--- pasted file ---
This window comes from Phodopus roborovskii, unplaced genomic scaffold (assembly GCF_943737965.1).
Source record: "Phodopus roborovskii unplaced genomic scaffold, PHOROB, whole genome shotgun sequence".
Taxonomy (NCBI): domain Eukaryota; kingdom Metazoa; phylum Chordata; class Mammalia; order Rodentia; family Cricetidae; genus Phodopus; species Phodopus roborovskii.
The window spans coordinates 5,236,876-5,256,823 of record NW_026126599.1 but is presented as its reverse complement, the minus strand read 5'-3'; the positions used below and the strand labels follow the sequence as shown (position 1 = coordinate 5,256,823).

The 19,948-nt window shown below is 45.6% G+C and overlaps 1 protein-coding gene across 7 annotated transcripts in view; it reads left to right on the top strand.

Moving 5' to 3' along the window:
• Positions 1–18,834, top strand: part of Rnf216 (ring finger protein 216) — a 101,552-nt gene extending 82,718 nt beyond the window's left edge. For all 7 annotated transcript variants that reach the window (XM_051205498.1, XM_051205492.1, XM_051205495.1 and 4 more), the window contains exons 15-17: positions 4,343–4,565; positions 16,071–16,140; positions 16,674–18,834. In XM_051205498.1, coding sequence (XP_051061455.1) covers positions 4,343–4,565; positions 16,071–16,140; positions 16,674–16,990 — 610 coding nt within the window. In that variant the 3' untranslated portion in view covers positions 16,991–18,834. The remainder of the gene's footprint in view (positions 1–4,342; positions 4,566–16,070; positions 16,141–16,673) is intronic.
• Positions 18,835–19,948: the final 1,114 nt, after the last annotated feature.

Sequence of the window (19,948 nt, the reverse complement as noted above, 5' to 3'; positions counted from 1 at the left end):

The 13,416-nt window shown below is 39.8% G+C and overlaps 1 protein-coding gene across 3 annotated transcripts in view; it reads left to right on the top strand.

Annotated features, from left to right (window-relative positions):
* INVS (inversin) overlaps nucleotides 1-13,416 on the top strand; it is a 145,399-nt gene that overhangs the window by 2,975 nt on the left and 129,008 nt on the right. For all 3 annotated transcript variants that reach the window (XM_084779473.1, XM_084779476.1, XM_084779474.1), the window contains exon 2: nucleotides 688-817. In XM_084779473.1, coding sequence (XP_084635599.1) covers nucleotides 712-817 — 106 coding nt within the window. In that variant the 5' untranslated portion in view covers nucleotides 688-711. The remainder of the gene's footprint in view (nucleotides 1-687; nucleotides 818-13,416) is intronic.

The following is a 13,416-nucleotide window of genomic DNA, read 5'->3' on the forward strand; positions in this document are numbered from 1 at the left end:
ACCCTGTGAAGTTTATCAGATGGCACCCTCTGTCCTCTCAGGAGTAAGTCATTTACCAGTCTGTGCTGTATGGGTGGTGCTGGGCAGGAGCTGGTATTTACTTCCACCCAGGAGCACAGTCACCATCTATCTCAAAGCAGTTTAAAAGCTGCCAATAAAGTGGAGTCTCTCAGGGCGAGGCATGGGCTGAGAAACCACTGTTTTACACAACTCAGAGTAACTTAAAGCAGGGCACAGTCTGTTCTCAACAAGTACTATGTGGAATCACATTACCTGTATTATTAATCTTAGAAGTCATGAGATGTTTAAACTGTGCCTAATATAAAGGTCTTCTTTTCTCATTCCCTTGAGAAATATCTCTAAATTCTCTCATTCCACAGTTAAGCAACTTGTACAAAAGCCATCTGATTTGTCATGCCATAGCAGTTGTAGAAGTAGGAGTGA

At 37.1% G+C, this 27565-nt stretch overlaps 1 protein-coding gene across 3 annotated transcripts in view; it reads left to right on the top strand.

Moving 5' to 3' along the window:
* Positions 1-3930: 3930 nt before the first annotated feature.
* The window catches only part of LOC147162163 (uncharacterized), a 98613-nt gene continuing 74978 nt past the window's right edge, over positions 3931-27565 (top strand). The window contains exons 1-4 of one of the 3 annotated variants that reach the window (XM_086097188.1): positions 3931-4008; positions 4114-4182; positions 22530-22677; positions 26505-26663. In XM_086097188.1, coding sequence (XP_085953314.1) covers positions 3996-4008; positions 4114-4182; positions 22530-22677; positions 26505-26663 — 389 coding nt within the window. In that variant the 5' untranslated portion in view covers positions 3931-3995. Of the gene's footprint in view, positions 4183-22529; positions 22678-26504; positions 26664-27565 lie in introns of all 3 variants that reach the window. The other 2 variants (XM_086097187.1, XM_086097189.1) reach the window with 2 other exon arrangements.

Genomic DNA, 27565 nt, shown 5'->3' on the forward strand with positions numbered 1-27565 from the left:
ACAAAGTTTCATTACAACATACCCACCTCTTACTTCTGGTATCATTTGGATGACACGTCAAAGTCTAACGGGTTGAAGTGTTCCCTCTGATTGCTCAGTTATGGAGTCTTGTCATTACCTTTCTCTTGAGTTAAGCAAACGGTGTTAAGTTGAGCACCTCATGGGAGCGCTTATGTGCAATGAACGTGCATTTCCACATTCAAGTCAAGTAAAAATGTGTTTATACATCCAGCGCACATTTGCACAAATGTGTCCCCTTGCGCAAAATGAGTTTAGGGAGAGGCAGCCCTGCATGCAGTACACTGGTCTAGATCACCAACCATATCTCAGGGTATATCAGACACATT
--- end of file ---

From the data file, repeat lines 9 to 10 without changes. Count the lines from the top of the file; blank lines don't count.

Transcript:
Sequence of the window (19,948 nt, the reverse complement as noted above, 5' to 3'; positions counted from 1 at the left end):

The 13,416-nt window shown below is 39.8% G+C and overlaps 1 protein-coding gene across 3 annotated transcripts in view; it reads left to right on the top strand.